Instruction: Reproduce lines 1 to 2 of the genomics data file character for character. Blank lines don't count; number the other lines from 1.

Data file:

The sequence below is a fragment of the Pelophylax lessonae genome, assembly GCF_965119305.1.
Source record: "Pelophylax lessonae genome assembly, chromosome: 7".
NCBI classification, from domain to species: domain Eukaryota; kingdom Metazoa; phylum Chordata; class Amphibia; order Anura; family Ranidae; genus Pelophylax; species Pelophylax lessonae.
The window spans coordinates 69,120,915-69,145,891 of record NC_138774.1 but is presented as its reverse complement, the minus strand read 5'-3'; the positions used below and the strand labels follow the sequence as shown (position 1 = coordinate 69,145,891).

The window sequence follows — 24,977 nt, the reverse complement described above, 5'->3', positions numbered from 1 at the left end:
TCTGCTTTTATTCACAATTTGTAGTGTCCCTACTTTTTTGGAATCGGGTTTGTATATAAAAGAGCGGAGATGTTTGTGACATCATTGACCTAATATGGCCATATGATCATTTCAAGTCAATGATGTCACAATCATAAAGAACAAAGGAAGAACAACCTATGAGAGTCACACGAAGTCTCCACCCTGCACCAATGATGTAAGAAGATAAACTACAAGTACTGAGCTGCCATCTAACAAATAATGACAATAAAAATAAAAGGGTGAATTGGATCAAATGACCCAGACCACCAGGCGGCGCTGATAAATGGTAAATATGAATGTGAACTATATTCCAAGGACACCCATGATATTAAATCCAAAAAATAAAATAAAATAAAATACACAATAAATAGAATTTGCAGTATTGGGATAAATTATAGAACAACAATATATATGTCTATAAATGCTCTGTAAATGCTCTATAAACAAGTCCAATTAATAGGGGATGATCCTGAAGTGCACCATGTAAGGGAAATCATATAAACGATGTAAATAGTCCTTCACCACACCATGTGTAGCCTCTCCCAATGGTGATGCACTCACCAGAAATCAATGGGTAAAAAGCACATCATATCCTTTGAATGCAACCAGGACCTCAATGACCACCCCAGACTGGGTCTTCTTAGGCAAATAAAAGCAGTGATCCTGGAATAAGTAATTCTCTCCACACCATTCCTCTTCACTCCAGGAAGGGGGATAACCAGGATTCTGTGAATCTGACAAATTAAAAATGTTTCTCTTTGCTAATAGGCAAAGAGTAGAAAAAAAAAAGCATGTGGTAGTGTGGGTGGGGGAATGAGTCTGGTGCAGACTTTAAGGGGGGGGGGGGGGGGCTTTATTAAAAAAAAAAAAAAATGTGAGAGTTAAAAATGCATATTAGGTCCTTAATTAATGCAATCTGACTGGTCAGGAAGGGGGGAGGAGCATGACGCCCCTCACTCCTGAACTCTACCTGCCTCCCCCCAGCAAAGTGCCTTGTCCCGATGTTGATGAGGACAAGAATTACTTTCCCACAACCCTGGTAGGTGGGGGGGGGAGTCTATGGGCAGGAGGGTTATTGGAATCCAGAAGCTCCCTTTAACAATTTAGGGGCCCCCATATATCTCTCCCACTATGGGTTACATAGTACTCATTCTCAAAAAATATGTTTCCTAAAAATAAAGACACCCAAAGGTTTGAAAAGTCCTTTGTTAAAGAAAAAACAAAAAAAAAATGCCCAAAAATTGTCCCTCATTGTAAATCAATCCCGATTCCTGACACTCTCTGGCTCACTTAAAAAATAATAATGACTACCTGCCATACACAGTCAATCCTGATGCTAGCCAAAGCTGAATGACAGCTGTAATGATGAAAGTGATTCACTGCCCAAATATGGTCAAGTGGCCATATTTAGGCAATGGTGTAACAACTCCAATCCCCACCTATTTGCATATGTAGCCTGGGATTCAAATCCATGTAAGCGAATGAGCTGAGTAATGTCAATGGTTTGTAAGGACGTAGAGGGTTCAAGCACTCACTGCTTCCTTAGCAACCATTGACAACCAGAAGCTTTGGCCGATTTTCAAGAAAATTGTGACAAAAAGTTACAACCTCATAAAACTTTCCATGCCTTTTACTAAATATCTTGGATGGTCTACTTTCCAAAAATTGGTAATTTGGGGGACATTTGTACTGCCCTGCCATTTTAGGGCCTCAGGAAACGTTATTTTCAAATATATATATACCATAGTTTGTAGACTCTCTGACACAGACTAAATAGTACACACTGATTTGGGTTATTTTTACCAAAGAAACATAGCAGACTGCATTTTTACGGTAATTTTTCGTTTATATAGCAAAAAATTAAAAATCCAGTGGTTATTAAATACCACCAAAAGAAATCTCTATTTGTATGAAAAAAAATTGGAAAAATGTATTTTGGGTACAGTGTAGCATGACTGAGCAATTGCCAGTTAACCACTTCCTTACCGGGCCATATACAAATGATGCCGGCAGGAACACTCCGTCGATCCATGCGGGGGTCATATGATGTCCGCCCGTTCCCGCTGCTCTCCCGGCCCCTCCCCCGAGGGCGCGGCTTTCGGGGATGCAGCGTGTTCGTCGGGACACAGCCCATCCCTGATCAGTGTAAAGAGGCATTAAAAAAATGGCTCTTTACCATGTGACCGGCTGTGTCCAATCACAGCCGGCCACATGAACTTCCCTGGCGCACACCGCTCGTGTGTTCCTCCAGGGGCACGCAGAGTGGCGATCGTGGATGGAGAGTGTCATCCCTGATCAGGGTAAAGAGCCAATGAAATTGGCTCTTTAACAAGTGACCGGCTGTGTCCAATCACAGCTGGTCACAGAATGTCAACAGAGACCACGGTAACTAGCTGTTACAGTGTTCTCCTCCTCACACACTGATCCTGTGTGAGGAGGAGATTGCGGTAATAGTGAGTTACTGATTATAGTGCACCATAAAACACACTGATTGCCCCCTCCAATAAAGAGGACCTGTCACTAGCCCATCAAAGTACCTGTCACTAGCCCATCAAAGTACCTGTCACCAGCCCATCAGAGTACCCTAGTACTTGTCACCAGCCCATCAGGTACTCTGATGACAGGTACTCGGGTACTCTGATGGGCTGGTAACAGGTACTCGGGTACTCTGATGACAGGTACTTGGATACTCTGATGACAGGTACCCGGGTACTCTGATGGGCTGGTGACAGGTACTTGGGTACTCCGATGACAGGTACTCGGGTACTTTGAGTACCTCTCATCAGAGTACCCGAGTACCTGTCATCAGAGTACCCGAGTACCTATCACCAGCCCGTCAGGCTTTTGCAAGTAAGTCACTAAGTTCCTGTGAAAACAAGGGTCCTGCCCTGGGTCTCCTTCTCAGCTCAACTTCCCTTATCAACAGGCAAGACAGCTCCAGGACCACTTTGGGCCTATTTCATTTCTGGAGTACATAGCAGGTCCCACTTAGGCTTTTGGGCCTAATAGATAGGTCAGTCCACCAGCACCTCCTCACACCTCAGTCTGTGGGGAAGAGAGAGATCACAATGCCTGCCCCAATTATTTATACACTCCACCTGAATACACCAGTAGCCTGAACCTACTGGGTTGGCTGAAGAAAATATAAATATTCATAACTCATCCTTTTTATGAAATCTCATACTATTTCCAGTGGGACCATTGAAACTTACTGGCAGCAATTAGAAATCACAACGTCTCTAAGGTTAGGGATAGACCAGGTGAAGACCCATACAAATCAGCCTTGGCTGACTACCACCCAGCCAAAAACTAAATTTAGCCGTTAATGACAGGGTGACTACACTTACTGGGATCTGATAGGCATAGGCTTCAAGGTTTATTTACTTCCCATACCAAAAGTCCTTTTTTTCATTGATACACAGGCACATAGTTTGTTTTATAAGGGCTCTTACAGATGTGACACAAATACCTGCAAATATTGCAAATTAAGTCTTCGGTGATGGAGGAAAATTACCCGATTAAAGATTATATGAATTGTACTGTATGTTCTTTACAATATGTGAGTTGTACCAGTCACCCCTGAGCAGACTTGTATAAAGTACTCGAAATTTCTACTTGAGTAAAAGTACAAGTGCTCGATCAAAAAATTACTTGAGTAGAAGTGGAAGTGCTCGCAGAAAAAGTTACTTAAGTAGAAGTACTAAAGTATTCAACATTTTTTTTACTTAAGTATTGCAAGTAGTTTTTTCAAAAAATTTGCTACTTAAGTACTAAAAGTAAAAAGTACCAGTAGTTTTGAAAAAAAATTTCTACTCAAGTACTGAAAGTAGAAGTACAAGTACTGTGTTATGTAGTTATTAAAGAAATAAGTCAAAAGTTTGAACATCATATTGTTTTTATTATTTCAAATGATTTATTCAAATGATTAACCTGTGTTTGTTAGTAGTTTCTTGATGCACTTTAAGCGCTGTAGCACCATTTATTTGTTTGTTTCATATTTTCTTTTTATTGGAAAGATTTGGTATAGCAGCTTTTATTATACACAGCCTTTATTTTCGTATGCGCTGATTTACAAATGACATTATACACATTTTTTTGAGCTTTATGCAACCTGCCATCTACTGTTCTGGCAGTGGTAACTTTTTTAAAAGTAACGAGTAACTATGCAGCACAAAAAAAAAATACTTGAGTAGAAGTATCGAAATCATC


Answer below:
The sequence below is a fragment of the Pelophylax lessonae genome, assembly GCF_965119305.1.
Source record: "Pelophylax lessonae genome assembly, chromosome: 7".